In short, this is a terrific set of wonderful music, superbly sung. Very warmly recommended indeed.

Saturday, 6 February 2016

Haydn - The Operas - Dorati

Rating: 5/5

Hidden gems

This set is a delight. I am a big fan of Haydn's music, but until fairly recently I didn't even know that he had written any operas. I came across this set (in a previous form) comprising eight operas and took a chance on the basis that I couldn't go too far wrong buying twenty discs of Haydn's music by first-rate musicians at this price. I was right.

If you know Dorati's Haydn symphony cycle you will know that he's a brilliant Haydn conductor. In the operas as in the symphonies he gets exactly the right balance of structure, melody and emotion and that knowing Haydn twinkle emerges in all the right places. The orchestra is excellent and the singers include Jessye Norman, Arleen Auger, Elly Ameling, Benjamin Luxon, Anthony Rolfe Johnson... Even the less well-known singers seem to these ears to be really excellent and the combination of Haydn's music and these performers produces something really special in places.

In my view, many of Haydn's works - the symphonies, mass settings, string quartets and piano trios, for example - are at least the equal of Mozart's. As entire works, the same cannot be said of the operas. The plots, even by the very forgiving standards of opera, are largely fatuous and there is a lot of recitative which (although true opera buffs will disapprove of this) I find rather tedious. However, I programme my CD player to cut out the recitative and what emerges is some truly wonderful vocal and choral writing, magnificently performed. These operas may not be dramatic masterpieces but they contain a wealth of magnificent and sadly neglected music.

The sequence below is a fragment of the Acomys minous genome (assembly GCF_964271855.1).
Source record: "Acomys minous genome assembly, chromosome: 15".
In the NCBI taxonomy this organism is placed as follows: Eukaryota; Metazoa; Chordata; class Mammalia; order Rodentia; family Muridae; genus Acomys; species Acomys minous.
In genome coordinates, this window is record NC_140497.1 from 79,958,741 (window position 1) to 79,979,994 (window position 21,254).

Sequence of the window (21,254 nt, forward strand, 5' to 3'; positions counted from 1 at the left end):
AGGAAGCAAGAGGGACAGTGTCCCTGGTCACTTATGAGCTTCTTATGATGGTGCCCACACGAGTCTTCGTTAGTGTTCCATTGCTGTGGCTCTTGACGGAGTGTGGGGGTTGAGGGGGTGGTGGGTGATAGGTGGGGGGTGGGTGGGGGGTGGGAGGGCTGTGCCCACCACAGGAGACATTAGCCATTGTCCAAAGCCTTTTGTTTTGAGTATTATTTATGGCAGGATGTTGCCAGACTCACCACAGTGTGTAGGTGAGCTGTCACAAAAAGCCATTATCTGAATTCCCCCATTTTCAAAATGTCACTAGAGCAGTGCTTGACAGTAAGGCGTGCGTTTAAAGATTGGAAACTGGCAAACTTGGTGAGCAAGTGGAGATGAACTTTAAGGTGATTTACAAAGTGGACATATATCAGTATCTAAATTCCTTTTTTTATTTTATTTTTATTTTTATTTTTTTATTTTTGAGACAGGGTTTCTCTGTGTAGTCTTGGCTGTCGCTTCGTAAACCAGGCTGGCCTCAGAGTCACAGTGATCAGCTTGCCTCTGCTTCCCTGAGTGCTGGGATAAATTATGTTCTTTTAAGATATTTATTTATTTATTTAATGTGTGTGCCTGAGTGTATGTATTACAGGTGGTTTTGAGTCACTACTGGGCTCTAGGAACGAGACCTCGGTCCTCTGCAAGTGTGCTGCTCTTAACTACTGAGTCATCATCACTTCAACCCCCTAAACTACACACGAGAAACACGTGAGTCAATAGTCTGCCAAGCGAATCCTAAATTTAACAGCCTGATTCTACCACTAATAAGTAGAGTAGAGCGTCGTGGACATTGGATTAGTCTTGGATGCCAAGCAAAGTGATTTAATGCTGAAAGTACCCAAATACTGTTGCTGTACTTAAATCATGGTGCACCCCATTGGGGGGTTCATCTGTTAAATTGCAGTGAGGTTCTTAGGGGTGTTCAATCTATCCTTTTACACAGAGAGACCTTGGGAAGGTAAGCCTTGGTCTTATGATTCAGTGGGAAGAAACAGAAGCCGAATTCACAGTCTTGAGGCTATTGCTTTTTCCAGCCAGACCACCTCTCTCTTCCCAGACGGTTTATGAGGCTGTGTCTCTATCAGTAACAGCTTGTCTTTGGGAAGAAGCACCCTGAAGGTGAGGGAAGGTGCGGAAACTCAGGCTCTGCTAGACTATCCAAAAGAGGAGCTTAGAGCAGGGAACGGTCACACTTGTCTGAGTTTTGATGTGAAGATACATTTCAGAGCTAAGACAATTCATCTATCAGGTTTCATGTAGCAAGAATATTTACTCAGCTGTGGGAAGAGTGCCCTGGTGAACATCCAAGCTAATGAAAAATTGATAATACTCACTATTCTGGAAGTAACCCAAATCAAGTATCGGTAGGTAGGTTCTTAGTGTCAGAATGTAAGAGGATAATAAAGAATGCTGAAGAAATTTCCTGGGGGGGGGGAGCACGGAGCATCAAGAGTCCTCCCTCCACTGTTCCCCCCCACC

At this price in slimline format there is no libretto included, but you do get a synopsis of each opera with references to the relevant track numbers, which is largely enough, I found. The packaging is attractive and the notes informative and very interesting. I am delighted with this set and get very great pleasure from it. I am sure you will too if you like Haydn or Mozart and I recommend it very highly.

Bach - Complete Sonatas and Partitas - Faust

Rating: 5/5

A great interpretation

This is a wonderful budget issue of the complete Isabelle Faust recording of the Bach Sonatas and Partitas.  I have owned and loved the original single discs since they came out – and were both Gramophone Editor's Choices.  Faust's remarkable skill and musicianship produce a terrific interpretation. She plays with minimal vibrato, exceptionally intelligent ornamentation and a directness which is very striking. The closing Presto of the First Sonata, for example, is quite brilliant here, taken at a thrilling speed with Faust's magnificent technique allowing her to remain utterly fluent and completely engaged, and other movements show similarly exceptional skill and imagination.